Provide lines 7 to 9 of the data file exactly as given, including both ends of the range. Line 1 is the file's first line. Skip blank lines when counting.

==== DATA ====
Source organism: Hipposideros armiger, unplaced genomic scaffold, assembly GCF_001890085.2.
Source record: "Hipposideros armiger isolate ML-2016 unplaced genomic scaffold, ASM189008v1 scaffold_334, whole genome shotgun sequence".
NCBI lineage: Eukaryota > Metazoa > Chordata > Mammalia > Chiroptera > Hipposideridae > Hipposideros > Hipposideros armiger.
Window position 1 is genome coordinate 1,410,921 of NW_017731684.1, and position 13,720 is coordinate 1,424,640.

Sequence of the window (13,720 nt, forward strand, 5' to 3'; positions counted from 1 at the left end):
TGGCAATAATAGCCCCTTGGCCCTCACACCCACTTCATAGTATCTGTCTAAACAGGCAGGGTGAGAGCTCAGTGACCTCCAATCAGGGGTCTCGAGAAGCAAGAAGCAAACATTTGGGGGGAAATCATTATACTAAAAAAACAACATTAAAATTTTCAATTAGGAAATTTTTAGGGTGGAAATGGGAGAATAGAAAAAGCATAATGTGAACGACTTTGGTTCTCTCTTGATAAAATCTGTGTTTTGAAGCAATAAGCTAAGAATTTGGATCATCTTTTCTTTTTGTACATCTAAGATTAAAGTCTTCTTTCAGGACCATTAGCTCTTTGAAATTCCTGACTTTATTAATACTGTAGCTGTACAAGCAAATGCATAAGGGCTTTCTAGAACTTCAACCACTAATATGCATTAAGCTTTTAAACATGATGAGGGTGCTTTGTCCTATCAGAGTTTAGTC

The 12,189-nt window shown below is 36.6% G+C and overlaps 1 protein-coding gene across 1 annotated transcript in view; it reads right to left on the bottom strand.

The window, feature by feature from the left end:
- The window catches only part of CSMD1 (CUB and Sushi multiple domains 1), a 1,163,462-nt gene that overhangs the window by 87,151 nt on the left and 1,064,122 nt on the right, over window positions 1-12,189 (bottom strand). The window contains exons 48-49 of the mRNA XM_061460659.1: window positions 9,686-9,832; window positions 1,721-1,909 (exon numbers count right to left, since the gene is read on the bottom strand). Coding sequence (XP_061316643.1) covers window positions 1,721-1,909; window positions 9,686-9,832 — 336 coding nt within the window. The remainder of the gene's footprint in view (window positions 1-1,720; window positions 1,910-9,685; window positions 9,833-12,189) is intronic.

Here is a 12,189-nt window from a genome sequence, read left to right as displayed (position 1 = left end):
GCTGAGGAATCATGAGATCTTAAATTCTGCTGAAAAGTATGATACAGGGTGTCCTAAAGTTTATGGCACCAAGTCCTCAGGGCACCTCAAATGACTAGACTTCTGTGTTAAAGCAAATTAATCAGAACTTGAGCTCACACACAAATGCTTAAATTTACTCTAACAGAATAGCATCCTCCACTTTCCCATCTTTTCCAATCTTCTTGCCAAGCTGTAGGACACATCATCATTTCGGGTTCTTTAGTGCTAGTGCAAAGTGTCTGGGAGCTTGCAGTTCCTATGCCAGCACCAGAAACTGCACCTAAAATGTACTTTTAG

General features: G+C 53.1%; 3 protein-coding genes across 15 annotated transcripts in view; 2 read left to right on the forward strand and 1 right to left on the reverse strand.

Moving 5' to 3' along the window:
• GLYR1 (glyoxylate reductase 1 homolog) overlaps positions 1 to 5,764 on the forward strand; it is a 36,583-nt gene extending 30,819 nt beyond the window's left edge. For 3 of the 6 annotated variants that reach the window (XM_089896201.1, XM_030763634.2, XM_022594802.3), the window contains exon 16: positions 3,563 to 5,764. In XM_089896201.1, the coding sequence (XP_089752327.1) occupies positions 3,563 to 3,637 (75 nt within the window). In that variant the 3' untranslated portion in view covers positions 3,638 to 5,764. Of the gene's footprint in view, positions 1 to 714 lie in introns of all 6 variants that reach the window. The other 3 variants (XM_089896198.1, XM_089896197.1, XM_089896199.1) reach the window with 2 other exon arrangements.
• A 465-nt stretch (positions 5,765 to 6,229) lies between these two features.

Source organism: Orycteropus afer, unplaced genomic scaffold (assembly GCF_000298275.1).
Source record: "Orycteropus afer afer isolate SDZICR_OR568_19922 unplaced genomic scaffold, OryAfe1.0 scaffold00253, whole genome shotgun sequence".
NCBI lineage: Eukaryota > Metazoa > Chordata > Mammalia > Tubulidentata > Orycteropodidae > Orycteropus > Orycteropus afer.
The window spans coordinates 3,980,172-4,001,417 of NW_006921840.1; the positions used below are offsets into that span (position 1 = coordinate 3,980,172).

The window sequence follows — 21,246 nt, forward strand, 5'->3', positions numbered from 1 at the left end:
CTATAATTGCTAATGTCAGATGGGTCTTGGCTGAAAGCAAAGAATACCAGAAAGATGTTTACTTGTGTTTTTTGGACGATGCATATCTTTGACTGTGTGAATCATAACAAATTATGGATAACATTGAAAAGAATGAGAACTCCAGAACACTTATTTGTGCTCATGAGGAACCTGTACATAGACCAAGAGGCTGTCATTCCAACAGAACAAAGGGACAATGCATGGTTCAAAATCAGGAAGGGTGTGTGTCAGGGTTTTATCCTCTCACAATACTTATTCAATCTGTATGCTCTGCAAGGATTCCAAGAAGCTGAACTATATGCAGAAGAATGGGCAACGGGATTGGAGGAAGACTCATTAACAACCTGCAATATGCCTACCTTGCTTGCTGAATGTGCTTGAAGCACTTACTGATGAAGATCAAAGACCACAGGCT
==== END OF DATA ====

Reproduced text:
The 12,189-nt window shown below is 36.6% G+C and overlaps 1 protein-coding gene across 1 annotated transcript in view; it reads right to left on the bottom strand.

The window, feature by feature from the left end:
- The window catches only part of CSMD1 (CUB and Sushi multiple domains 1), a 1,163,462-nt gene that overhangs the window by 87,151 nt on the left and 1,064,122 nt on the right, over window positions 1-12,189 (bottom strand). The window contains exons 48-49 of the mRNA XM_061460659.1: window positions 9,686-9,832; window positions 1,721-1,909 (exon numbers count right to left, since the gene is read on the bottom strand). Coding sequence (XP_061316643.1) covers window positions 1,721-1,909; window positions 9,686-9,832 — 336 coding nt within the window. The remainder of the gene's footprint in view (window positions 1-1,720; window positions 1,910-9,685; window positions 9,833-12,189) is intronic.